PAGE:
Elizabeth Garcia and Audrey Cherryl Mogan represented the defendant, instructed by Lauren Burton of Lloyds PR Solicitors.
Brighton Magistrates Court dismissed a case of harassment following successful arguments that the Police and Prosecution had failed in their duties to effectively pursue all lines of enquiry in their investigation, as well as fail to disclose crucially relevant material.
Their client was charged with one count of harassment against a former partner, committed whilst he was a serving prisoner at an open prison. The allegation was that he continued to contact the complainant by phone and text messages, despite being told that contact was no longer wanted. The Prosecution evidence consisted of selected screen-shots of messages from the complainant’s phone.
The Defendant denied the allegation and raised his defence at the earliest possible opportunity, that if the Police looked at the complainant’s phone, they would see the full context of their communication over a significant period and that it did not amount to harassment. Despite this being raised firstly in February 2018, the Police did not seek to investigate the complainant’s phone until September 2018. During that period there were 2 trial listings, which were adjourned in order for the Prosecution to complete their investigations.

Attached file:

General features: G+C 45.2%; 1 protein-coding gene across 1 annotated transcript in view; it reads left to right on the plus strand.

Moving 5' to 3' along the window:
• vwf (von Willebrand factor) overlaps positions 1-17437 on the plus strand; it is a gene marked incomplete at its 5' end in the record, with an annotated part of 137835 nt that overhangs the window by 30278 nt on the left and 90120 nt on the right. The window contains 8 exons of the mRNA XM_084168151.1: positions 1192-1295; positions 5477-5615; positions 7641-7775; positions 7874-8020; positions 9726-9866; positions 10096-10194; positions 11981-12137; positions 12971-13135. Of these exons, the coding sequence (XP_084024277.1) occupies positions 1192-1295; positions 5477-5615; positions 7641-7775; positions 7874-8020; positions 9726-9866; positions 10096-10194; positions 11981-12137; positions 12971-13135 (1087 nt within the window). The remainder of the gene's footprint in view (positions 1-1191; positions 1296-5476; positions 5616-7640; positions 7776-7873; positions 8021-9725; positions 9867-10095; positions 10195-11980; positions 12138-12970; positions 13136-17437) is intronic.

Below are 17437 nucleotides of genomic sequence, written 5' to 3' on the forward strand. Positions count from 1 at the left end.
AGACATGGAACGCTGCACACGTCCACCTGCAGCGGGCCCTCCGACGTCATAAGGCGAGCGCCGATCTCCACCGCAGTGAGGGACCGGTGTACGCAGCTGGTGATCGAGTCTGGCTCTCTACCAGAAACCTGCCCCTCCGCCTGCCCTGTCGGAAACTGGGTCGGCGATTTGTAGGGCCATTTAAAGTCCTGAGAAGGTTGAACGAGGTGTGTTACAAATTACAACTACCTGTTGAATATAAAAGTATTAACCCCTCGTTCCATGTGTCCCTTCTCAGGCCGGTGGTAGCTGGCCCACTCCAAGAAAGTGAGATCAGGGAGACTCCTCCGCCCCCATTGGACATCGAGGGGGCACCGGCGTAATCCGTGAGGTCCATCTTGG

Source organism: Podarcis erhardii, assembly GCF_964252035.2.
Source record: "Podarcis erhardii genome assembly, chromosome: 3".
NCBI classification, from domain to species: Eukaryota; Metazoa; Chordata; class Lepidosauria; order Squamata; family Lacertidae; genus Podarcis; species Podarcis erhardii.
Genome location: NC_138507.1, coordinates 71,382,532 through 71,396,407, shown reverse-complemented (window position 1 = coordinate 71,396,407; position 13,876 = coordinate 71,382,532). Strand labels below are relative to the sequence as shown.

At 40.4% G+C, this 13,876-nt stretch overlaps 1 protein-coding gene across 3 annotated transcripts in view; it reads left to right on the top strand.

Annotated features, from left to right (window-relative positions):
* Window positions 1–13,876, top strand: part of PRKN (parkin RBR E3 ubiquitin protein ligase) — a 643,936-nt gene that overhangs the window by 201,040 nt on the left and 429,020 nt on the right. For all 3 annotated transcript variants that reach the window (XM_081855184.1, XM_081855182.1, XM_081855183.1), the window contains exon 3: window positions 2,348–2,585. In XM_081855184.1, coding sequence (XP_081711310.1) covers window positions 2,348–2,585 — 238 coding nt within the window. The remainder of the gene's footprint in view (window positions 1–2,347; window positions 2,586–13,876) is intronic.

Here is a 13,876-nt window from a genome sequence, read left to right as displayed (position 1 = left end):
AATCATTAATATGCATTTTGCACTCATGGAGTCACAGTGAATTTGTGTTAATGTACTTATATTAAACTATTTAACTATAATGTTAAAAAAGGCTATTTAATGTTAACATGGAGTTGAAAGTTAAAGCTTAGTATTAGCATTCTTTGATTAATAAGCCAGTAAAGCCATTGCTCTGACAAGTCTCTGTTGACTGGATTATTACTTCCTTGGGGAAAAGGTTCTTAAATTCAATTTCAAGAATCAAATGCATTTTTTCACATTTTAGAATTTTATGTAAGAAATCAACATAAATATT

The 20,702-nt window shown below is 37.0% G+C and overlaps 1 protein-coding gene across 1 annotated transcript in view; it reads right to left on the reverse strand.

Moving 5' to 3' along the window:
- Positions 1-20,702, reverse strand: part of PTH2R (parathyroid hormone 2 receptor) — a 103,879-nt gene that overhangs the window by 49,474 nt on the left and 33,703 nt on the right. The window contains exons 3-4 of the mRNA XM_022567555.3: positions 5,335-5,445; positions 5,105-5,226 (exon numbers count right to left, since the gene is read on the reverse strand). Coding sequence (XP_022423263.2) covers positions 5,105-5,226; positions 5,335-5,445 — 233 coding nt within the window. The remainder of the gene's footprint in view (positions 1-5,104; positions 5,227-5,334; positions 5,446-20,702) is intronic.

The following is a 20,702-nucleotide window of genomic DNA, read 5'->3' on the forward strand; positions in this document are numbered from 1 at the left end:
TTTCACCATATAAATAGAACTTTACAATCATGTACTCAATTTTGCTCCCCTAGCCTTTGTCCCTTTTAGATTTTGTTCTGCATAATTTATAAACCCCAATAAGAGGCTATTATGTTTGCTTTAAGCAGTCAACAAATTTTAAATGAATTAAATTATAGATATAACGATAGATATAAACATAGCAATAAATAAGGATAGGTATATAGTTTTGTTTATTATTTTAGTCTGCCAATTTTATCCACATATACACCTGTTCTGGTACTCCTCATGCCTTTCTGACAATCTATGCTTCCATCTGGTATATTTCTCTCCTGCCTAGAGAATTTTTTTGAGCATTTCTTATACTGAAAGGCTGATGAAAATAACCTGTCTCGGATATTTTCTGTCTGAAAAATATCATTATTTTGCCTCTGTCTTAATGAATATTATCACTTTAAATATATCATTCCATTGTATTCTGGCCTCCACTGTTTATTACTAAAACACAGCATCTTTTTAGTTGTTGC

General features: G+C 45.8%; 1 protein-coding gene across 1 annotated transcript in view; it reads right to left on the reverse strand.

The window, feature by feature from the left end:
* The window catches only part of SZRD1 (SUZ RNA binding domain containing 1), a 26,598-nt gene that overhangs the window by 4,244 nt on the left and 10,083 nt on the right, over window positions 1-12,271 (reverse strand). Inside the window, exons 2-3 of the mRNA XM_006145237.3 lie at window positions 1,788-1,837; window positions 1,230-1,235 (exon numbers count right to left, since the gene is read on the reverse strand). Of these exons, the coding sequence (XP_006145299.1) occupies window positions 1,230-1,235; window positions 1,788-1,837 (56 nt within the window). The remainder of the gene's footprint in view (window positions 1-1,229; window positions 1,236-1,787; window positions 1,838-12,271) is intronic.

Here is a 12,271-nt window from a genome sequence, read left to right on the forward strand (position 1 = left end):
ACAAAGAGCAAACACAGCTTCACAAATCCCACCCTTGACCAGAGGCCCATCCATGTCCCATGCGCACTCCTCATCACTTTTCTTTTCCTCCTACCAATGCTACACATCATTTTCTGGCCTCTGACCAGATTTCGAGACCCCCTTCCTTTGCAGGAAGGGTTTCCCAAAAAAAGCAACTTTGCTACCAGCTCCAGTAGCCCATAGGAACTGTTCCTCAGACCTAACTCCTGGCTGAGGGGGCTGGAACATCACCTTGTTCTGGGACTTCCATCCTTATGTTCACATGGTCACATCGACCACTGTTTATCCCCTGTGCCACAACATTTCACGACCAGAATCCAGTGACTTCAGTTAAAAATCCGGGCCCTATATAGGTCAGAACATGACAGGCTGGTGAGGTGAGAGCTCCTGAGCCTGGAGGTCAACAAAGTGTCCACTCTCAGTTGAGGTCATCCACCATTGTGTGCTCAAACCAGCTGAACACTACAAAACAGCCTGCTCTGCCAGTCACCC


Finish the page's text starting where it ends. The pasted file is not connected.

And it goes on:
On the third trial listing, the Prosecution applied to adjourn the case on the basis that the material had been retrieved, but not yet analysed. They confirmed the phone material was indicated to be ‘unhelpful’ to the Prosecution case, and had not been disclosed to the Defence. The adjournment was not granted and the Bench noted that this disclosure was raised 13 times by the Defence and had not been complied with. They noted “the delay and the time taken is quite unacceptable. The reason for the adjournment is arising through the fault of a party: the Prosecution.”
The Defence successfully argued that the entirety of the rest of the complainant’s evidence ought to be excluded pursuant to s.78 PACE due to the prejudice to the Defendant in receiving a fair trial with the knowledge that there is potentially exculpatory material within the possession of the Prosecution. The Bench stated that this case was a “systemic failure” and dismissed the case.